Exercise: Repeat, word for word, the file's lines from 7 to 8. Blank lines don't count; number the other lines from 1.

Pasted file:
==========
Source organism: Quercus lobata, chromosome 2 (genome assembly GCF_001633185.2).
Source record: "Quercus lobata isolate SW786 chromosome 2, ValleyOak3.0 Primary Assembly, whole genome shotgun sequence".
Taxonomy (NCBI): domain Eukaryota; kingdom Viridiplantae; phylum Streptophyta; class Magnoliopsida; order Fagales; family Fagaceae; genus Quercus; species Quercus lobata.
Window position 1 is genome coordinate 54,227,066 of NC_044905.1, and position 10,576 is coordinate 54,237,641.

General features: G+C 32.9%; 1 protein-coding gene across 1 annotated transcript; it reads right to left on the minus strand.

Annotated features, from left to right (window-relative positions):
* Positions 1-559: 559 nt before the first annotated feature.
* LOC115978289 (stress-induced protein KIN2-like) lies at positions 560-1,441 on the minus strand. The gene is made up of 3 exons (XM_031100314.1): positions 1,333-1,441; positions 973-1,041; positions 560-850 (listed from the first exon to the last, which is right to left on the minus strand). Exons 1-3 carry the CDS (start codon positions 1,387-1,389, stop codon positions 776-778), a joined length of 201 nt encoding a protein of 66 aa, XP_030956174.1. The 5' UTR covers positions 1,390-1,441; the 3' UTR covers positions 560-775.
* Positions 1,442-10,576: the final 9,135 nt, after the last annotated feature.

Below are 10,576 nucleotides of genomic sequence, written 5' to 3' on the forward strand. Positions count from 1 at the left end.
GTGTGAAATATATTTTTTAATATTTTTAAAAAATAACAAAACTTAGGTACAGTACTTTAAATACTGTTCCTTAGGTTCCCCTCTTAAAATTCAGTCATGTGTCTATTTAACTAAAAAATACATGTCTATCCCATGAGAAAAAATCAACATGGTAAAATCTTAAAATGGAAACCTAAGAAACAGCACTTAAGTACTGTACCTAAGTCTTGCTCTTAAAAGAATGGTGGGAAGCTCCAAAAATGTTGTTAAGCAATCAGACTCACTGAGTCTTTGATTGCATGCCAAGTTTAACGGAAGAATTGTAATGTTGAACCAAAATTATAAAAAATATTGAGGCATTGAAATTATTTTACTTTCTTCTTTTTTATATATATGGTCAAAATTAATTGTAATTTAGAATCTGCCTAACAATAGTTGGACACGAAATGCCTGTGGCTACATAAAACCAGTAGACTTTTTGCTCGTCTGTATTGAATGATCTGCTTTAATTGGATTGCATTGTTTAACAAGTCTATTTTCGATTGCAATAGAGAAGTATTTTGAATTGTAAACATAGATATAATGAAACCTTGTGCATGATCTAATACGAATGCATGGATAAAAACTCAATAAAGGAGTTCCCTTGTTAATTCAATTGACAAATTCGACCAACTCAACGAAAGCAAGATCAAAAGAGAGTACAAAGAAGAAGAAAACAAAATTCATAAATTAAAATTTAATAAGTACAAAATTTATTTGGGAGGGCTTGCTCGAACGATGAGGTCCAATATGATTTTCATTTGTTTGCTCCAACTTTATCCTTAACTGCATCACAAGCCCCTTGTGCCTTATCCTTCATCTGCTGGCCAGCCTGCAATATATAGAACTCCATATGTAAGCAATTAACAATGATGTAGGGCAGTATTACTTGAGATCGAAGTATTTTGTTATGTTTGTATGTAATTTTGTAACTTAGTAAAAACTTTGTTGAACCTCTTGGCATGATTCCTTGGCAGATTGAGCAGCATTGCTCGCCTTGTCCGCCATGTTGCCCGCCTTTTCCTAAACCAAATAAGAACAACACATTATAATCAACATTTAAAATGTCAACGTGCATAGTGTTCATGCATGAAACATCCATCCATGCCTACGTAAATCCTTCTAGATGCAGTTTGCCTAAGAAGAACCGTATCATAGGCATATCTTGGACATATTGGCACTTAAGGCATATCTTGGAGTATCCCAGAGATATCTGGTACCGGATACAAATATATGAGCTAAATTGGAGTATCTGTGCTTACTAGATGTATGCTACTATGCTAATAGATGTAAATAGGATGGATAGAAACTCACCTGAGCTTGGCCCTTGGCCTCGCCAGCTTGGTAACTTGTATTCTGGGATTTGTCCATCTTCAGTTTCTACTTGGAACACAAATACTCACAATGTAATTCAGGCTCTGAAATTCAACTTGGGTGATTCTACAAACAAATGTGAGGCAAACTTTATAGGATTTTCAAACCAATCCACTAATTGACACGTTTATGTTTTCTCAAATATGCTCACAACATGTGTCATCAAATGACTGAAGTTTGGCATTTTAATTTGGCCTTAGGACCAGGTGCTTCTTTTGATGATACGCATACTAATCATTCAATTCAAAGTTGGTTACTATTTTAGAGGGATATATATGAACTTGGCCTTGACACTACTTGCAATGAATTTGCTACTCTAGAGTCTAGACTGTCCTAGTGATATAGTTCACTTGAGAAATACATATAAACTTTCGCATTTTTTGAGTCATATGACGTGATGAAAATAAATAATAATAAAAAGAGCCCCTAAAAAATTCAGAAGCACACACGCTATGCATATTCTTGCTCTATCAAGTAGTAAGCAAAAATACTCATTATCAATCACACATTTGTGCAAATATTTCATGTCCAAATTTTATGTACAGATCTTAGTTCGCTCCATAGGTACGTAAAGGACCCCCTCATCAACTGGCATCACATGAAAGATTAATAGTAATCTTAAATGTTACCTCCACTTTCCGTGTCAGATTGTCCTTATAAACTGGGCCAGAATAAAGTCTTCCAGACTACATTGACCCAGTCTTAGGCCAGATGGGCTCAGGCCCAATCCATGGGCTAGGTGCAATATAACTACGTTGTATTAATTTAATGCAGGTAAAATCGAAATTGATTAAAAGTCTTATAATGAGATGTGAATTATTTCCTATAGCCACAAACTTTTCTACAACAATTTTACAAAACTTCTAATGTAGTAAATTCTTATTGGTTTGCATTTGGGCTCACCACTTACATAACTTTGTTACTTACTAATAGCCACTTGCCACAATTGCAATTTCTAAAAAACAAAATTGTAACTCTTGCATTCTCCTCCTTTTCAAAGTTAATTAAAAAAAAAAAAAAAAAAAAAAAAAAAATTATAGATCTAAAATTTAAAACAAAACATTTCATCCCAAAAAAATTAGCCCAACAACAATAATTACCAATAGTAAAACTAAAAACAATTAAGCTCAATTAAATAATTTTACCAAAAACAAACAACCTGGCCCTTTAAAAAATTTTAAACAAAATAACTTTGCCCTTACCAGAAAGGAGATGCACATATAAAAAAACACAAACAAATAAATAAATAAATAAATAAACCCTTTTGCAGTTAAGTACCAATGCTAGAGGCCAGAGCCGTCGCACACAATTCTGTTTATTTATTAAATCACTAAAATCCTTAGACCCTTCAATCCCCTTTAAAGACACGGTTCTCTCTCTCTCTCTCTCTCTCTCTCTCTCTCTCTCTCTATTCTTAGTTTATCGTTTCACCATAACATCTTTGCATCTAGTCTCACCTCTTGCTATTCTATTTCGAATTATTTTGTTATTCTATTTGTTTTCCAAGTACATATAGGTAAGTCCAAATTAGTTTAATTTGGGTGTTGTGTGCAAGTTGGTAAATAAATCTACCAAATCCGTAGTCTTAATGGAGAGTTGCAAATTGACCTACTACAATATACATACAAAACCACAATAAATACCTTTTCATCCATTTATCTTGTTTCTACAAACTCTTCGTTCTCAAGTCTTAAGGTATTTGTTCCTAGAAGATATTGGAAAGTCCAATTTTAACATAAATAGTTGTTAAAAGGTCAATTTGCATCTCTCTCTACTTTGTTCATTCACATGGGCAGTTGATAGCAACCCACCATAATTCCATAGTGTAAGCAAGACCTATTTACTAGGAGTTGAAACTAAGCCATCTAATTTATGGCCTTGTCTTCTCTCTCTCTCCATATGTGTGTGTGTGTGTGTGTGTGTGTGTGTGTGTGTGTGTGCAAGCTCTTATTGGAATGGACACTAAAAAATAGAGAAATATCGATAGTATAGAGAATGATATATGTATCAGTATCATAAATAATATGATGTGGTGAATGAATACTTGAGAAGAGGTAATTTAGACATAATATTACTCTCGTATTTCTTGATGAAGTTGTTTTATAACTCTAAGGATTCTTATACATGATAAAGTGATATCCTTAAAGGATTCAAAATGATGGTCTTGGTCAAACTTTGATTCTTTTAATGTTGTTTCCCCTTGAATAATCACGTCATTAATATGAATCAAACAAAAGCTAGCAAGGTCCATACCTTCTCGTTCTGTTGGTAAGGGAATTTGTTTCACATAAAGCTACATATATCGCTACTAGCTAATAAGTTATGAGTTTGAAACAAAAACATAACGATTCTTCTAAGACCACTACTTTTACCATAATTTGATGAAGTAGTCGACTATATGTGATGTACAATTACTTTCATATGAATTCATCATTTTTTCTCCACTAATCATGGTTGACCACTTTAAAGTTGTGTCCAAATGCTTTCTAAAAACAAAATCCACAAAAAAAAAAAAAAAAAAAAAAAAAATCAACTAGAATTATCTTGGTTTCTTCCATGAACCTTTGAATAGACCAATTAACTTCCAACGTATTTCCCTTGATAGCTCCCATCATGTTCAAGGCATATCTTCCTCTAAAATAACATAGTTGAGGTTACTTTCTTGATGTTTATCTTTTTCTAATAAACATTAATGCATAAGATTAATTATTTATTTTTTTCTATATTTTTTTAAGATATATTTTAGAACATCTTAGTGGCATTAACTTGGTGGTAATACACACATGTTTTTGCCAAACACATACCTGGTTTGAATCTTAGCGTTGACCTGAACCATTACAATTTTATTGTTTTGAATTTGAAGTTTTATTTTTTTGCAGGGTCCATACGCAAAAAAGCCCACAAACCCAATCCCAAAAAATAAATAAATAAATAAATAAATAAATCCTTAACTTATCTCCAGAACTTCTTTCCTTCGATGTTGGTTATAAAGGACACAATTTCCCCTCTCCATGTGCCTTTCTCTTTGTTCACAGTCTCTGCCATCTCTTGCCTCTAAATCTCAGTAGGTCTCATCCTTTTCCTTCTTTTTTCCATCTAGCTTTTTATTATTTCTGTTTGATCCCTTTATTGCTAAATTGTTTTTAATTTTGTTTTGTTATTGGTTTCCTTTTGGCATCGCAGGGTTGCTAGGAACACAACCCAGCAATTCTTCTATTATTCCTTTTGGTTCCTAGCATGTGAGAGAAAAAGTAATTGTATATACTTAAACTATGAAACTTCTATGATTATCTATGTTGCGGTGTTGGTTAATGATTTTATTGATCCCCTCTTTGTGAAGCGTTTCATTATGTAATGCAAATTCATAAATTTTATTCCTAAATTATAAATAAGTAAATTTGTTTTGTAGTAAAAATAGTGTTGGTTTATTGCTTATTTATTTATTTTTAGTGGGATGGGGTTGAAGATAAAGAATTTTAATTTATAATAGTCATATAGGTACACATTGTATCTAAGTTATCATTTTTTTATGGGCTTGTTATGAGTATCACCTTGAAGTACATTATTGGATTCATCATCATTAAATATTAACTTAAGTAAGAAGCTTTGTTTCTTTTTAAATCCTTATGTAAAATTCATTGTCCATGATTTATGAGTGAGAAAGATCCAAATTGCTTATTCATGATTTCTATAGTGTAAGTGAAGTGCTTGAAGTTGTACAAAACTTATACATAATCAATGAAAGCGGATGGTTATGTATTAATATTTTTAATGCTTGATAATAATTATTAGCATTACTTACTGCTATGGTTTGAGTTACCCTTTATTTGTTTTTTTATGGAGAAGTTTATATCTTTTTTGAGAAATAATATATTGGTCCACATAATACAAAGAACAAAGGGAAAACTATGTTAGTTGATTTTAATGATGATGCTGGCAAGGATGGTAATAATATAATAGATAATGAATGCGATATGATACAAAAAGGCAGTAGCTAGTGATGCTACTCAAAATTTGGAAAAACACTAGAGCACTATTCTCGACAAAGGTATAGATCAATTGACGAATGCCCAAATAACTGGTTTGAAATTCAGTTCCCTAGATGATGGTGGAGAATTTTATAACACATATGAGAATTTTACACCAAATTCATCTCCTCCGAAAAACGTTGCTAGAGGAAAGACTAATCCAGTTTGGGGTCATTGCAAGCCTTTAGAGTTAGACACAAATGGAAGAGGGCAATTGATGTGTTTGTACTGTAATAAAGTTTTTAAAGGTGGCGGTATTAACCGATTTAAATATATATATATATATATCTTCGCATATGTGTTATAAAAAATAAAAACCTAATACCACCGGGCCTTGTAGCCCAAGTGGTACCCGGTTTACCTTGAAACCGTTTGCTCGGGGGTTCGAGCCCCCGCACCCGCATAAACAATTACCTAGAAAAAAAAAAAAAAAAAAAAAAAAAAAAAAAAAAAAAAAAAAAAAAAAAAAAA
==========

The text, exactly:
* Positions 1-559: 559 nt before the first annotated feature.
* LOC115978289 (stress-induced protein KIN2-like) lies at positions 560-1,441 on the minus strand. The gene is made up of 3 exons (XM_031100314.1): positions 1,333-1,441; positions 973-1,041; positions 560-850 (listed from the first exon to the last, which is right to left on the minus strand). Exons 1-3 carry the CDS (start codon positions 1,387-1,389, stop codon positions 776-778), a joined length of 201 nt encoding a protein of 66 aa, XP_030956174.1. The 5' UTR covers positions 1,390-1,441; the 3' UTR covers positions 560-775.